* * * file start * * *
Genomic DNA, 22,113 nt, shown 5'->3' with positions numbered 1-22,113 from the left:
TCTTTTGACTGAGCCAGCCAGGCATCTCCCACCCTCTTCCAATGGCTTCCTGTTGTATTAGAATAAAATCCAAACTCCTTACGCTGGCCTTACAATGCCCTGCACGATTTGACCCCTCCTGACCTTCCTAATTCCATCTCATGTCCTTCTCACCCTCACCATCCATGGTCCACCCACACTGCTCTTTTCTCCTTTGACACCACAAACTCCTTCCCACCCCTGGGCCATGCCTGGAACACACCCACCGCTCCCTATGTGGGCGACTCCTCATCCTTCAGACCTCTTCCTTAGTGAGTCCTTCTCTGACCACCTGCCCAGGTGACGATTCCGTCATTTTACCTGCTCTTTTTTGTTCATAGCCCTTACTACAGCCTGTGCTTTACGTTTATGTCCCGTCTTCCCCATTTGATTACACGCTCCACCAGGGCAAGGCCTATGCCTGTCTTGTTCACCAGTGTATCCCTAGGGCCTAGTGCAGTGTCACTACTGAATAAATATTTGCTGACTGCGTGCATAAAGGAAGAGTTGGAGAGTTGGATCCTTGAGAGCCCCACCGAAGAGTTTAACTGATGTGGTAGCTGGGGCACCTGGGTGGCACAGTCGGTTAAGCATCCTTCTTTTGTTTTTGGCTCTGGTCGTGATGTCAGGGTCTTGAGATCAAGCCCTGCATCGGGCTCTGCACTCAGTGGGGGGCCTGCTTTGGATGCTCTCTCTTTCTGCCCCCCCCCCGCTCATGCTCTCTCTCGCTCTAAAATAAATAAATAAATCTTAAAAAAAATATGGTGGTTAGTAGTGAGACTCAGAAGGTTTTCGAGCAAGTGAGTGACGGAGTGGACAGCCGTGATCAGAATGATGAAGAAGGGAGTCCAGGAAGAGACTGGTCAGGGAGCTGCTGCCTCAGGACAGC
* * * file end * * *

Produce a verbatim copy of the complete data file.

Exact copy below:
Genomic DNA, 22,113 nt, shown 5'->3' with positions numbered 1-22,113 from the left:
TCTTTTGACTGAGCCAGCCAGGCATCTCCCACCCTCTTCCAATGGCTTCCTGTTGTATTAGAATAAAATCCAAACTCCTTACGCTGGCCTTACAATGCCCTGCACGATTTGACCCCTCCTGACCTTCCTAATTCCATCTCATGTCCTTCTCACCCTCACCATCCATGGTCCACCCACACTGCTCTTTTCTCCTTTGACACCACAAACTCCTTCCCACCCCTGGGCCATGCCTGGAACACACCCACCGCTCCCTATGTGGGCGACTCCTCATCCTTCAGACCTCTTCCTTAGTGAGTCCTTCTCTGACCACCTGCCCAGGTGACGATTCCGTCATTTTACCTGCTCTTTTTTGTTCATAGCCCTTACTACAGCCTGTGCTTTACGTTTATGTCCCGTCTTCCCCATTTGATTACACGCTCCACCAGGGCAAGGCCTATGCCTGTCTTGTTCACCAGTGTATCCCTAGGGCCTAGTGCAGTGTCACTACTGAATAAATATTTGCTGACTGCGTGCATAAAGGAAGAGTTGGAGAGTTGGATCCTTGAGAGCCCCACCGAAGAGTTTAACTGATGTGGTAGCTGGGGCACCTGGGTGGCACAGTCGGTTAAGCATCCTTCTTTTGTTTTTGGCTCTGGTCGTGATGTCAGGGTCTTGAGATCAAGCCCTGCATCGGGCTCTGCACTCAGTGGGGGGCCTGCTTTGGATGCTCTCTCTTTCTGCCCCCCCCCCGCTCATGCTCTCTCTCGCTCTAAAATAAATAAATAAATCTTAAAAAAAATATGGTGGTTAGTAGTGAGACTCAGAAGGTTTTCGAGCAAGTGAGTGACGGAGTGGACAGCCGTGATCAGAATGATGAAGAAGGGAGTCCAGGAAGAGACTGGTCAGGGAGCTGCTGCCTCAGGACAGC